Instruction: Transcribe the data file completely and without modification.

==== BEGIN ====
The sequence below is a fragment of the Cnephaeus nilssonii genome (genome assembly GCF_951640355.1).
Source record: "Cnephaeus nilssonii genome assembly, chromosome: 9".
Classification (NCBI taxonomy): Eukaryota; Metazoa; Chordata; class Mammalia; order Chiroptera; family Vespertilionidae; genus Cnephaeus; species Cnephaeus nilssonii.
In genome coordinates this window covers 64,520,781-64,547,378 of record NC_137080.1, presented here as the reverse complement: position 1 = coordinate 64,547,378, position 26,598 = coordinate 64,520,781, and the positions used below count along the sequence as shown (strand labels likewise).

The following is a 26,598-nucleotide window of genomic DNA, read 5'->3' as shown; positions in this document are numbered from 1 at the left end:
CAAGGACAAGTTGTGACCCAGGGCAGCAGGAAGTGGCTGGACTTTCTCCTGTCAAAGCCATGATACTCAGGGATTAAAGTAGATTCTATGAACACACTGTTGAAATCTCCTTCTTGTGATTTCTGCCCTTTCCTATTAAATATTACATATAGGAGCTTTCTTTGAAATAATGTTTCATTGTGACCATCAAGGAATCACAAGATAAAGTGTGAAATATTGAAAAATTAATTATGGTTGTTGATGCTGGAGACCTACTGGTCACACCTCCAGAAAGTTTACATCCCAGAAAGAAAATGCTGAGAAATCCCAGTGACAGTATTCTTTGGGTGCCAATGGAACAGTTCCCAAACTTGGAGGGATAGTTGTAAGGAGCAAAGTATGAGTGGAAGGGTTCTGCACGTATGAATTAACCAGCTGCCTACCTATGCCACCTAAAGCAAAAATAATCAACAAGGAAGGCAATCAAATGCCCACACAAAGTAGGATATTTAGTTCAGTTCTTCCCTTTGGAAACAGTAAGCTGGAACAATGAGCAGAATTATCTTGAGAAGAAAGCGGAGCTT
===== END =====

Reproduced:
The sequence below is a fragment of the Cnephaeus nilssonii genome (genome assembly GCF_951640355.1).
Source record: "Cnephaeus nilssonii genome assembly, chromosome: 9".
Classification (NCBI taxonomy): Eukaryota; Metazoa; Chordata; class Mammalia; order Chiroptera; family Vespertilionidae; genus Cnephaeus; species Cnephaeus nilssonii.
In genome coordinates this window covers 64,520,781-64,547,378 of record NC_137080.1, presented here as the reverse complement: position 1 = coordinate 64,547,378, position 26,598 = coordinate 64,520,781, and the positions used below count along the sequence as shown (strand labels likewise).

The following is a 26,598-nucleotide window of genomic DNA, read 5'->3' as shown; positions in this document are numbered from 1 at the left end:
CAAGGACAAGTTGTGACCCAGGGCAGCAGGAAGTGGCTGGACTTTCTCCTGTCAAAGCCATGATACTCAGGGATTAAAGTAGATTCTATGAACACACTGTTGAAATCTCCTTCTTGTGATTTCTGCCCTTTCCTATTAAATATTACATATAGGAGCTTTCTTTGAAATAATGTTTCATTGTGACCATCAAGGAATCACAAGATAAAGTGTGAAATATTGAAAAATTAATTATGGTTGTTGATGCTGGAGACCTACTGGTCACACCTCCAGAAAGTTTACATCCCAGAAAGAAAATGCTGAGAAATCCCAGTGACAGTATTCTTTGGGTGCCAATGGAACAGTTCCCAAACTTGGAGGGATAGTTGTAAGGAGCAAAGTATGAGTGGAAGGGTTCTGCACGTATGAATTAACCAGCTGCCTACCTATGCCACCTAAAGCAAAAATAATCAACAAGGAAGGCAATCAAATGCCCACACAAAGTAGGATATTTAGTTCAGTTCTTCCCTTTGGAAACAGTAAGCTGGAACAATGAGCAGAATTATCTTGAGAAGAAAGCGGAGCTT